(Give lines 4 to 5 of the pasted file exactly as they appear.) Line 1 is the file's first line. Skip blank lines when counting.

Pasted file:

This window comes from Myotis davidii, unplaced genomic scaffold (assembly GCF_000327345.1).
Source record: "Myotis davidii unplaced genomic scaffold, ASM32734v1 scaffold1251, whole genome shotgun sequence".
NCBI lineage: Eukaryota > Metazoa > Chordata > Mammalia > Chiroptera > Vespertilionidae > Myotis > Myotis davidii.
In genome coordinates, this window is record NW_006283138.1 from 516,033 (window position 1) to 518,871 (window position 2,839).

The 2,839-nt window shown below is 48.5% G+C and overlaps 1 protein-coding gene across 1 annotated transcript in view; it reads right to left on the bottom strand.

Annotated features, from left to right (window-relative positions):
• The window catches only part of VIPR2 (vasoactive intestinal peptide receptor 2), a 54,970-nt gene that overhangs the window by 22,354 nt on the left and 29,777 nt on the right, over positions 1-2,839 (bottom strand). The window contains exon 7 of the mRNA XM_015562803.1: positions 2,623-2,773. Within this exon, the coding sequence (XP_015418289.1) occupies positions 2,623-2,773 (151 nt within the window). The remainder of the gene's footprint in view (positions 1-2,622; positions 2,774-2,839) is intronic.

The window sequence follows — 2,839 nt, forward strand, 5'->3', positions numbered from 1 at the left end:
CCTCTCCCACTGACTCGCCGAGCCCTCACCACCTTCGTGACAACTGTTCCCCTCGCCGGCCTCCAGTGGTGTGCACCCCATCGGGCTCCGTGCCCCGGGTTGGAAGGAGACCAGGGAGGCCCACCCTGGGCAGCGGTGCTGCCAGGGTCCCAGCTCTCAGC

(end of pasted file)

In genome coordinates, this window is record NW_006283138.1 from 516,033 (window position 1) to 518,871 (window position 2,839).

The 2,839-nt window shown below is 48.5% G+C and overlaps 1 protein-coding gene across 1 annotated transcript in view; it reads right to left on the bottom strand.